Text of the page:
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$317M Powerball Jackpot Announced With $176 Million Cash Payout

$317M Powerball Jackpot Announced With $176 Million Cash Payout

There is $317 million up for grabs this weekend on the Powerball lottery.

(L - R) Cindy Hill talks about winning the record Powerball Lottery as son, Jason, daughter Jaiden husband Mark looks on during a news conference at the North Platte High School in Dearborn, Missouri, November 30, 2012. The Hill family bought one of the two winning tickets for a record 8-million Powerball lottery from the Trex Mart truck stop in Dearborn,Missouri. | (Photo: Reuters/Dave Kaup)

The numbers have rolled 10 times since Aug. 10 without a single winner being announced. On Wednesday, another loss turned into massive winnings as the total jackpot stretched to $317 million.

Tickets for lottery cost $2 a piece, with the optional $1 add-on for those who want to take their chances on non-jackpot prizes and increase their odds. A total cash reward for $317 million would come to at least $176 million.

The numbers drawn on Wednesday night were 11-19-33-42-52, and the Powerball selected was 33. While some tickets matched a few numbers, earning a few thousand dollars in prizes, no one was lucky enough to strike gold.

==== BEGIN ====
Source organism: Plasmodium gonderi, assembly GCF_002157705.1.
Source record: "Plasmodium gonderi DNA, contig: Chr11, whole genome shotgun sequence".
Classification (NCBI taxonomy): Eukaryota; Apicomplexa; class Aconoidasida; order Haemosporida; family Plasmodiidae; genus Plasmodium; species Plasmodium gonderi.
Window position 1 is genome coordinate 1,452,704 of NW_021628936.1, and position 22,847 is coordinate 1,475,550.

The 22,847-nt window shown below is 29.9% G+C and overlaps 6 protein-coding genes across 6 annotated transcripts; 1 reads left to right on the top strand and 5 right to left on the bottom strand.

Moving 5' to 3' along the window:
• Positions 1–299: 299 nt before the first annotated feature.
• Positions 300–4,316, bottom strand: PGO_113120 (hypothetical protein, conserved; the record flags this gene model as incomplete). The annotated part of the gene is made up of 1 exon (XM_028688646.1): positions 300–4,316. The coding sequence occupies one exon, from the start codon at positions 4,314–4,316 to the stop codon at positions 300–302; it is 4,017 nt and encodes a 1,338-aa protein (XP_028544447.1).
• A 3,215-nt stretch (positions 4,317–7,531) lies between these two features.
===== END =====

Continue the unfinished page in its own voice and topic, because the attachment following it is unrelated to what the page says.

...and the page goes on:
The last Powerball jackpot winner was on Aug. 7 when a $448 million jackpot was up for grabs. Three winners were announced for the pot -- two from New Jersey and one from Minnesota.

In May, Gloria MacKenzie took home one of the biggest single-winner jackpots in history, worth over $5 million. It appears that MacKenzie's win was by chance, but some winners in the past have attempted to play the Powerball with more strategy. Three main strategies include tracking, wheeling, and pooling.

"Numbers that appear often in a certain game are called hot numbers. Some players will play these hot numbers exclusively on the assumption that since they have appeared often in the past, they should appear again in the future," TLC explained.

Making the strategy more complex, trackers also follow "cold numbers" or ones that haven't hit in a long time. The idea is similar to roulette: if a black number hasn't hit in five rounds it seems like a safe bet to throw money on black. Wheeling involves playing the same set of numbers from multiple tickets in different arrangements.

A more popular method, however, is "pooling." The "pooling" method involves a number of people getting together to share the expense of tickets in order to buy more tickets. A Maryland woman and her McDonald co-workers attempted this method last year. After a winning ticket was announced, the woman lied about being the winner and refused to share her winnings, causing mass controversy. It was not until later that the actual winner turned up.

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